During an epidural steroid injection, a needle and syringe are used to enter the epidural space and deposit small amounts of long-lasting steroids around the inflamed spinal nerve. A fluoroscope (a viewing instrument using X-rays) is used to visualize the local anatomy during the injection. The epidural steroid injection specifically targets the inflamed area, thereby minimizing exposure of the rest of the body to the steroids.

***There are all sorts of side effects possible and I’ll let your doctor go over those with you if you end up having this procedure.  And, of course, we remember the meningitis breakout that was associated with a compounding pharmacy providing contaminated steroids to various pain clinics around the country.  I had no side effects and no infection and actually recovered from the procedure quite easily.***

I was scheduled for three injections to be done about two weeks apart.  After the first injection, there was relief but still pain.  After the second injection, no pain and great relief.  While my neck was and still remains very stiff from the arthritis, I was feeling great.  Eventually, the relief would go away.   For some people, the relief may only last for a few months and then more injections are needed or a more invasive treatment such as surgery.  I would have many other health adventures that again would put spinal pain on the back burner.

***Now we are in mid-2010.   I still have drop foot and walk with a cane.  I have some balance problems but have compensated well.  I have pain but it s very tolerable.  There is no cancer on my scans.  All in all, I am feeling pretty good.***

There was one note of sadness that I and my family dealt with at this time.  My older daughter and first child, her husband and (at the time) my ONLY grandchild were moving to Belfast, Northern Ireland leaving June 30th.  I was very sad about that and it was one of those great stressors that we feel in our lives and must cope with to survive.  Luckily Skype has allowed us to make video calls and we have been able to visit relatively frequently since the move.

In July 2010, I am still working full time and, since I feel so good, I decided to take a vacation with my wife and younger daughter (the baby of the family).  We visited Kentucky bourbon country, saw many distilleries, ate great food, saw the Stephen Foster musical and visited Churchill Downs.  Also ate at a Big Boy restaurant in Louisville – my kids used to love the “Big Boy” out front when Shoney’s was linked to this chain.  We all remember this time as one of great fun.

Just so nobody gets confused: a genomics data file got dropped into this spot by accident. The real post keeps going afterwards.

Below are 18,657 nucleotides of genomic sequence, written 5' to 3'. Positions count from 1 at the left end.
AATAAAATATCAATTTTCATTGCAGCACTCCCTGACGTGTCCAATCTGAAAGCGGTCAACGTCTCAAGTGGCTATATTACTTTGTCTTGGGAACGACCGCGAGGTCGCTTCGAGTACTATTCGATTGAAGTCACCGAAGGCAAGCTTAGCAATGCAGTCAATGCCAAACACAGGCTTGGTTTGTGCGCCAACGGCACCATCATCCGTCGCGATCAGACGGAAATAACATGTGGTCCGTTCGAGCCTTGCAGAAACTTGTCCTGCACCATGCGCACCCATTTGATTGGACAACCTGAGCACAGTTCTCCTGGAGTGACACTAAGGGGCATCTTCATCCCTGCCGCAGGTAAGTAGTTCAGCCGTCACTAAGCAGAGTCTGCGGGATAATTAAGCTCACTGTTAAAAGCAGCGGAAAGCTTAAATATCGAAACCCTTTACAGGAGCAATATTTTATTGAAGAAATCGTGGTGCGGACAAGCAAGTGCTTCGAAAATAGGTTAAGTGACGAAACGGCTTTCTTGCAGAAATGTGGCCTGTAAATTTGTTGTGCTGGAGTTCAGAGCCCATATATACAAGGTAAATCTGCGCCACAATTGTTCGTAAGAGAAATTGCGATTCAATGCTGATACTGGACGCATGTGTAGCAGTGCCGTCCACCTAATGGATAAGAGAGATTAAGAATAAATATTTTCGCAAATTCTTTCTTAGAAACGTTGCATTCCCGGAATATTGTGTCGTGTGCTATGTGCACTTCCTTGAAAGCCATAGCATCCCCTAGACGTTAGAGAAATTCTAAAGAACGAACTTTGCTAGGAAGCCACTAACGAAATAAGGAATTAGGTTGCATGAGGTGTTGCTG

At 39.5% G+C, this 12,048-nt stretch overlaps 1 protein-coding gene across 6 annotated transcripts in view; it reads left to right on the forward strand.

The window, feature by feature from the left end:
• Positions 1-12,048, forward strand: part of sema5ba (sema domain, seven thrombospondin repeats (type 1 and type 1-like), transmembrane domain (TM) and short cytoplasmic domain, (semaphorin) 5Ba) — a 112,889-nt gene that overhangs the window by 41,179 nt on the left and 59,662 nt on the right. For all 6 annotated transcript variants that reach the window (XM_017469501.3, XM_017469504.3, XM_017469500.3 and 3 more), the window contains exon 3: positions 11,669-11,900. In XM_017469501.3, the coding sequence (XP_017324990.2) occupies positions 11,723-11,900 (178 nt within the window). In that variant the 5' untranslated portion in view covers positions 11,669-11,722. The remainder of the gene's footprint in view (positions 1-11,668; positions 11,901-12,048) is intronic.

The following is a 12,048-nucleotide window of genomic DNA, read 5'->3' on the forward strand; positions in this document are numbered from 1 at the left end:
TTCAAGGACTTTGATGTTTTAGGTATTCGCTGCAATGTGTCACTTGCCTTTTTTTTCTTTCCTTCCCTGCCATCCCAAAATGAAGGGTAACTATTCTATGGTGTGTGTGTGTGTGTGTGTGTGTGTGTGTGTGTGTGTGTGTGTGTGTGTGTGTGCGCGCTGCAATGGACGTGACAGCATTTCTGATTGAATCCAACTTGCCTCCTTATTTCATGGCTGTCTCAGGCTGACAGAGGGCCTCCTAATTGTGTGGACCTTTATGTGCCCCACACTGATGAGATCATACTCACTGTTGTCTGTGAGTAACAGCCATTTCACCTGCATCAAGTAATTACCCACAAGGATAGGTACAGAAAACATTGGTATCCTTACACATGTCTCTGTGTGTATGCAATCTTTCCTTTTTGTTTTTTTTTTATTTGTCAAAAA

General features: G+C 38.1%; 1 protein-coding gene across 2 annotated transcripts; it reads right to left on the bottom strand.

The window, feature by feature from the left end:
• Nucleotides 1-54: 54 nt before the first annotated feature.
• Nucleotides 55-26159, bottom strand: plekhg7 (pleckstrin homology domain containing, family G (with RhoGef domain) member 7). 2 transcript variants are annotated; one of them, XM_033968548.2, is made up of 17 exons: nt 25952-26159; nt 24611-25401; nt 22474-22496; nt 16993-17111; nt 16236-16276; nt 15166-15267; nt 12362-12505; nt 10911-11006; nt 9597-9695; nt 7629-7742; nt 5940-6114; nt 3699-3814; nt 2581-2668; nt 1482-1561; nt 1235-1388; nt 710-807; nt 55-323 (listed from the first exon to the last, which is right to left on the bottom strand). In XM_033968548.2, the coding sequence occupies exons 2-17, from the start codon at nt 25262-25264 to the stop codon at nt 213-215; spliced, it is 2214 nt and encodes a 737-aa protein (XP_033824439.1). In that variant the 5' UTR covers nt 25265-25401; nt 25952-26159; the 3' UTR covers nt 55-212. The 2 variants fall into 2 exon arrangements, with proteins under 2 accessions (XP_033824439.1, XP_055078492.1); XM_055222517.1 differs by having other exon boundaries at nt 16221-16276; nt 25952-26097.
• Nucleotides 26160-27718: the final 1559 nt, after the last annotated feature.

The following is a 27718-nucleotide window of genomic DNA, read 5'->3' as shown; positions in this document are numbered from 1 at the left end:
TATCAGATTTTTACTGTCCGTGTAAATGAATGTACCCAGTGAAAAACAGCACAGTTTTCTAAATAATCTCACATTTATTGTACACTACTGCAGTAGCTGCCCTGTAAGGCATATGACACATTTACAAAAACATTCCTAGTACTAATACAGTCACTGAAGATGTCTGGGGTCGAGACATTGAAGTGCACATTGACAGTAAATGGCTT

***This vacation was the best time together that we had had since the whole cancer thing had started.  And, it was good therapy for the loss we felt with my older daughter’s move.***

I continued to use traction and a little medication to deal with flare-ups in my neck but would very soon find even more health problems to take my attention.  In August 2010, I would be diagnosed with very severe chronic obstructive sleep apnea and almost immediately thereafter have a bout with pneumonia.  So, I must use a CPAP every night.  I might write about that in a future blog post.

And even more adventures were on the way.  Until next time – stay focused on the happy things in life!  Don’t let your brain get you down.

The next chapter in my story may be found at:

https://mcreyscope.com/2014/02/15/october-2010-the-beginning-of-the-real-fight/

Please visit my facebook page at:

http://www.facebook.com/mcreyscope

Advertisements

About mcreyscope

Retired / disabled survivor of Stage IV melanoma and paraneoplastic syndrome.
This entry was posted in Chronic Pain and Chronic Illness and tagged , , , , , , , , , , , , , , . Bookmark the permalink.

Leave a Reply

Fill in your details below or click an icon to log in:

WordPress.com Logo

You are commenting using your WordPress.com account. Log Out / Change )

Twitter picture

You are commenting using your Twitter account. Log Out / Change )

Facebook photo

You are commenting using your Facebook account. Log Out / Change )

Google+ photo

You are commenting using your Google+ account. Log Out / Change )

Connecting to %s